From 1958 to 1977, the head of General Motors Styling was William L. (Bill) Mitchell, protégé and anointed successor of the legendary Harley Earl. Mitchell was just as contentious and flamboyant as his mentor, but his tastes were somewhat more restrained, bringing about a new era of crisp, confident styling that was perfectly suited to the prevailing mood of the early 1960s. One of the best designs of Mitchell’s tenure — and one of his personal favorites — was the 1963–1965 Buick Riviera, a stylish coupe that finally put GM on the map in the lucrative personal luxury market. But if things had gone according to plan, the Riviera wouldn’t have been a Buick at all, and it came to market only after a strange and complicated journey of missed opportunities, corporate politicking, and sibling rivalry.
For nearly five decades, Cadillac was the standard-bearer for luxury cars in America. That dominance was not won through technical innovation or forward-thinking product development, but through styling leadership. Although the division produced some gorgeous cars in the early thirties that are acknowledged as classics, Cadillac’s position as a true styling leader can be traced to one car: the 1938-1941 Cadillac Sixty Special. This enormously influential model was laden with then-radical features that have since become the industry norm. The Sixty Special also launched the career of William L. (Bill) Mitchell, GM styling chief Harley Earl’s eventual successor and one of the most influential men in the history of the American automobile. This is the story of the Sixty Special.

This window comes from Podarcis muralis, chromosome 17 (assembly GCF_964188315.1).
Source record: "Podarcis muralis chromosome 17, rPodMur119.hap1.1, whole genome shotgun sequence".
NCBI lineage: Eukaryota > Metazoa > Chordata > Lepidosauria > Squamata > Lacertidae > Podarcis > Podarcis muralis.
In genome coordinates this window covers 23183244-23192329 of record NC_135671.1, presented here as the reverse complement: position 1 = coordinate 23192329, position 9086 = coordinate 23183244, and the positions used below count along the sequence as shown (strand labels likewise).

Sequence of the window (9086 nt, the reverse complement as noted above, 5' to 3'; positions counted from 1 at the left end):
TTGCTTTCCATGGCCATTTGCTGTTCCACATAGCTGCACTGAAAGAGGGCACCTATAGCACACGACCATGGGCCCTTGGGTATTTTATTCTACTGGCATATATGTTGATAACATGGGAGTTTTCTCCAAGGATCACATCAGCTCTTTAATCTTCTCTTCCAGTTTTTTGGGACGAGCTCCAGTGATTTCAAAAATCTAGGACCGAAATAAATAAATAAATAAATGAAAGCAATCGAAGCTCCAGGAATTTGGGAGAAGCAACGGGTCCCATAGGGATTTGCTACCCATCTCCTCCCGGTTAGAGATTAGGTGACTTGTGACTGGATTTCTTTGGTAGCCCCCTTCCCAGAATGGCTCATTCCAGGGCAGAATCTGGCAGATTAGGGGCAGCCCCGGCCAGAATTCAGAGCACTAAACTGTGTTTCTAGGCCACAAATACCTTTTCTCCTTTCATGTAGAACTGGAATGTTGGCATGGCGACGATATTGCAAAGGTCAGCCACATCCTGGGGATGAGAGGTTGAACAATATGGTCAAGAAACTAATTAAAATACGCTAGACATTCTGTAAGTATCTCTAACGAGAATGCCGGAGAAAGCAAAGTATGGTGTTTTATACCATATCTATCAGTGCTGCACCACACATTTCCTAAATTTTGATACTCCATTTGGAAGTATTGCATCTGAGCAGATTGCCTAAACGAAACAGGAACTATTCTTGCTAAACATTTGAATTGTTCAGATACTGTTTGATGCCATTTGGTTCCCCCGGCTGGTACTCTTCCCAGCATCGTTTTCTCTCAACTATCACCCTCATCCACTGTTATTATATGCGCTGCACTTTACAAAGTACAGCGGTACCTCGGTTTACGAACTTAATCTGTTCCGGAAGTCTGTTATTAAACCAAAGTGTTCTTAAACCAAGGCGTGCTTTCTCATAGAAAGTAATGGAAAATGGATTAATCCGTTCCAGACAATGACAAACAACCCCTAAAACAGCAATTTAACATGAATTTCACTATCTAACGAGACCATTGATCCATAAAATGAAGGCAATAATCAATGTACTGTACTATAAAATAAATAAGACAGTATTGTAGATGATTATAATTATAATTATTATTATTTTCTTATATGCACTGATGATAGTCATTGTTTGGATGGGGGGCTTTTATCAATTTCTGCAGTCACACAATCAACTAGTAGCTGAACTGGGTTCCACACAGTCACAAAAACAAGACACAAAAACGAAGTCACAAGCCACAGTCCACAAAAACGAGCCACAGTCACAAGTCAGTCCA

Thirty years ago, many believed this car would be the last American convertible. It wasn’t, but it did mark the end of the line for that uniquely American concept: the full-sized open car. This is the history of the 1971-1976 Cadillac Eldorado convertible.
Designing, building, and marketing new cars is expensive, even for the largest automakers. If they’re strapped for cash (e.g., BMC in the fifties and sixties) or overcome by hubris (e.g., General Motors in the eighties), it’s tempting to share platforms between models or even slap a new grille a new badge on an existing model and pass it off as a new product for a different division — a technique sometimes called badge engineering. As confusing and potentially alienating as badge engineering can be for consumers, imagine how the people at their divisions feel when they’re handed an existing product and told to make something new and different out of it. Such was the case with Pontiac’s “pony car,” the 1967–1969 Pontiac Firebird and Firebird Trans Am.
Nobody, least of all Ford, expected General Motors to take the success of the Ford Mustang lying down. Still, it took two and a half years for the General to field its challenger, the Chevrolet Camaro, and despite the Camaro’s fresh styling, a broad selection of engines, and a blinding array of options, the Mustang outsold it two to one.
If they couldn’t beat the Mustang on the showroom floor, Chevrolet decided, they would at least beat it at the track. GM was not officially in racing, but that didn’t stop Chevrolet engineers from concocting a fearsome homologation special to qualify their new baby for Trans Am competition: the Camaro Z/28. This is the story of the 1967-1969 Chevrolet Camaro and Z/28.